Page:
Other brush structures can be grown from nano-particles of glass or gold, giving rise to corona-shaped structures that combine organic and inorganic materials at the nano-scale through extremely strong chemical covalent bonds (see Figure 2). Many macro- or micro-scale synthetic hybrid materials combining organic and inorganic compounds are strong, but they break under stress. By creating these nano-scale molecular hybrids using ATRP, the Matyjaszewski lab has created extremely durable materials that won’t crack. These materials could work well as a coating for cars, where you want to combine a hard surface to avoid scratches with soft bulk properties to avoid cracking, according to Matyjaszewski.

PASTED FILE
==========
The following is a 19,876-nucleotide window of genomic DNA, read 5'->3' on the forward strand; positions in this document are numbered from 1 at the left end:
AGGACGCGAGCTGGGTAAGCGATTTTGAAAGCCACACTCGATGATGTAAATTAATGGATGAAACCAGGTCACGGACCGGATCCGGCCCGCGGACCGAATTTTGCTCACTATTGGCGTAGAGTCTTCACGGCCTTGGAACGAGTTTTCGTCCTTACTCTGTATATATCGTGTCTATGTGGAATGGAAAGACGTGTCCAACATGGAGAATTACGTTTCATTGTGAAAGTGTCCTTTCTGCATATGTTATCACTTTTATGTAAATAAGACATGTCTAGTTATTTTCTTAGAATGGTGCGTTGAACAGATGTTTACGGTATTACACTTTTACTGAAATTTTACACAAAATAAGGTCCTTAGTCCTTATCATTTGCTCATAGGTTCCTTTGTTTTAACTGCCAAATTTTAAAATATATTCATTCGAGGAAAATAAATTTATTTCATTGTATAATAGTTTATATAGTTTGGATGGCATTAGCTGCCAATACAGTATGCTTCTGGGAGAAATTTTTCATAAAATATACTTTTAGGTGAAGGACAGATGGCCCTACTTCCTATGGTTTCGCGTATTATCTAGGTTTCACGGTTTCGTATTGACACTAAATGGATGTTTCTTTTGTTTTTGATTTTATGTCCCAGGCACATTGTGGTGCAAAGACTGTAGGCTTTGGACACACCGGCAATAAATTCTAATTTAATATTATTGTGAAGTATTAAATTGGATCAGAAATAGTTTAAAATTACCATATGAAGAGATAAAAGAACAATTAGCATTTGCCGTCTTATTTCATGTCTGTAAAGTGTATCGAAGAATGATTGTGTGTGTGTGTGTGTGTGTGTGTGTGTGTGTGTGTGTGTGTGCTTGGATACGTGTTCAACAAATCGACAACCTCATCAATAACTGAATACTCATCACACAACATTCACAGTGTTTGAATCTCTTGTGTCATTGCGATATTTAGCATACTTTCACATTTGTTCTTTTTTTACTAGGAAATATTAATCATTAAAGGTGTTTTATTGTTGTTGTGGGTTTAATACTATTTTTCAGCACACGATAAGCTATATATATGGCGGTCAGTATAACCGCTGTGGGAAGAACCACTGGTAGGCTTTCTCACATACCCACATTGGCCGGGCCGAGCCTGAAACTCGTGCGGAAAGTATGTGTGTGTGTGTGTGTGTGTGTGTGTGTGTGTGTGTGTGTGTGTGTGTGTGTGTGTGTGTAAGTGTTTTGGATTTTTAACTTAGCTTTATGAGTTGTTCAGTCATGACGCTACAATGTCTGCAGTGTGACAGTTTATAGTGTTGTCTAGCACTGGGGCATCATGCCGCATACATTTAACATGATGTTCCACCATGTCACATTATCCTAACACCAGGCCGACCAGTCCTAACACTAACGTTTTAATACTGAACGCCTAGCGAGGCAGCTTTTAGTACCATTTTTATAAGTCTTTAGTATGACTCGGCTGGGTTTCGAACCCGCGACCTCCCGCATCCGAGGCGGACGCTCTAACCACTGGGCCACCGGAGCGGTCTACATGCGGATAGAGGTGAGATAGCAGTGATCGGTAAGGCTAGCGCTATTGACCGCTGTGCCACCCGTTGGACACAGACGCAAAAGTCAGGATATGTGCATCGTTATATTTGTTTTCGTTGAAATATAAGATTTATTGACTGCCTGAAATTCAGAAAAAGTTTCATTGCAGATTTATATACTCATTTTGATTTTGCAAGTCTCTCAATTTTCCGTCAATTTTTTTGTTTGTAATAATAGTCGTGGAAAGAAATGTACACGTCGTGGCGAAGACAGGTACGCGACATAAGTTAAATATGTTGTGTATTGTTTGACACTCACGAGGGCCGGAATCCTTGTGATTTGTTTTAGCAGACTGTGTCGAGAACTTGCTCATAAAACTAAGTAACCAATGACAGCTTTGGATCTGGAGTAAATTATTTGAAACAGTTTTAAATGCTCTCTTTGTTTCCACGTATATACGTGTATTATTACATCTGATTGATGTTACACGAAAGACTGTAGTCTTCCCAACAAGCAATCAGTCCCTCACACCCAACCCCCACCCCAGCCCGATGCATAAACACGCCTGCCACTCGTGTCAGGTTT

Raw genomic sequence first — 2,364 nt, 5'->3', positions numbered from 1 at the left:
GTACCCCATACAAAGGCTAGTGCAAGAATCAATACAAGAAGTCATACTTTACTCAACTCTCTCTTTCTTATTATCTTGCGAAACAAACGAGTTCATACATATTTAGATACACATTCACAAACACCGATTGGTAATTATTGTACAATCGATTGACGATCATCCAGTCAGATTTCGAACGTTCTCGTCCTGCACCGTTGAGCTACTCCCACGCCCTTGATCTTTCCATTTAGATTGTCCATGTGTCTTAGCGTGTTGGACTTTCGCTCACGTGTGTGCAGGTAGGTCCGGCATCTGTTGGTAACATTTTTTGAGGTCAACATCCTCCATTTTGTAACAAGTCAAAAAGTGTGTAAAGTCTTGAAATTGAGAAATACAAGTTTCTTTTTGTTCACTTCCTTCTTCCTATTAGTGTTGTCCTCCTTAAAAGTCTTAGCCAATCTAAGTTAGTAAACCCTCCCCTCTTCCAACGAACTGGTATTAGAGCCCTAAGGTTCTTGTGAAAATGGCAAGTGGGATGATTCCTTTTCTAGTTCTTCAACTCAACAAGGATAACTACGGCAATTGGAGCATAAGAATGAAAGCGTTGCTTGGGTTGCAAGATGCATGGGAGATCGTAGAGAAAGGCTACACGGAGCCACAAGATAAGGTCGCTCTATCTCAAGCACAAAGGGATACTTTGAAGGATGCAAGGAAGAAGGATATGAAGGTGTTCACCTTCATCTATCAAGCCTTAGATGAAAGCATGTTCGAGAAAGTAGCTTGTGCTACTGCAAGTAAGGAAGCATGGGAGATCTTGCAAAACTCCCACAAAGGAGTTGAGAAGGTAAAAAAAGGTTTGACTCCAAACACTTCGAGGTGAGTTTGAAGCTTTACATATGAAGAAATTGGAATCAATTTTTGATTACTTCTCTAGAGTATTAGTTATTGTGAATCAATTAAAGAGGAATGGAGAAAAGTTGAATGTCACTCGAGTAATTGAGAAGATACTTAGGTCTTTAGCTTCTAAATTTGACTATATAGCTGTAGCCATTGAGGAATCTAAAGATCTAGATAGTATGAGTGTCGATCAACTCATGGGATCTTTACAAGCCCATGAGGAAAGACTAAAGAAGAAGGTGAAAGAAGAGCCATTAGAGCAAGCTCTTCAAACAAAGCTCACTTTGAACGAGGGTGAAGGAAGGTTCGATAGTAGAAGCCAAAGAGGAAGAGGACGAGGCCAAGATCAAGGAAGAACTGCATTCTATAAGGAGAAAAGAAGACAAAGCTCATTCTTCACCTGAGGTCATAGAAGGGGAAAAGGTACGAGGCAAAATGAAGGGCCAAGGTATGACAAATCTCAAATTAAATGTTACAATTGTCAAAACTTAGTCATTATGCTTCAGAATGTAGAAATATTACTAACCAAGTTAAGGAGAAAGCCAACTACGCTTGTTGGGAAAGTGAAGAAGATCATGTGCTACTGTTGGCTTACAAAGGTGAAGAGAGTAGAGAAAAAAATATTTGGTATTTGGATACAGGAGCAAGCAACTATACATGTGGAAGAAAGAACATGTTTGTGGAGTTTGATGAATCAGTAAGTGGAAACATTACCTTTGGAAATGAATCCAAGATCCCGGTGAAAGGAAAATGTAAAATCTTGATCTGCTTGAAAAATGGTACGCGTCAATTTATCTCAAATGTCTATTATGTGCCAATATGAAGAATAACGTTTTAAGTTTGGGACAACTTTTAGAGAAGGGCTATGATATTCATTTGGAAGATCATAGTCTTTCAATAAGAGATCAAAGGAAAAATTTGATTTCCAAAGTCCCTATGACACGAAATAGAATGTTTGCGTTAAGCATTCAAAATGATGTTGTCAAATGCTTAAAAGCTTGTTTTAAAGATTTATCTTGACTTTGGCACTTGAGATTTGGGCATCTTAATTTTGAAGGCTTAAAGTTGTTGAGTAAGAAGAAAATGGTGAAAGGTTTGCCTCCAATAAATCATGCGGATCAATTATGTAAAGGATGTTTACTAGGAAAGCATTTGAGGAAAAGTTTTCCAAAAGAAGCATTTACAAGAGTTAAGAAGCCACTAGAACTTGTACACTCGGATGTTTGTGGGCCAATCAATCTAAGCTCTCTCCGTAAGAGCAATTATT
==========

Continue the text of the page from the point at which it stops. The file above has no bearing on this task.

Other applications for polymer brushes include coatings that would provide a barrier to prevent corrosive substances from penetrating and damaging a substrate. Matyjaszewski also has shown that these brushes can move in concert across surfaces, suggesting that they could make new lubricants in industrial settings. Organic brush polymers with inorganic cores could be used to reinforce car tires much more effectively than current technology. Other kinds of nano-size brush polymers could be used as carriers that penetrate the tiniest blood vessels to reach human tissues, or seep through dense soil and slowly deliver toxin-neutralizing compounds from their encapsulated core.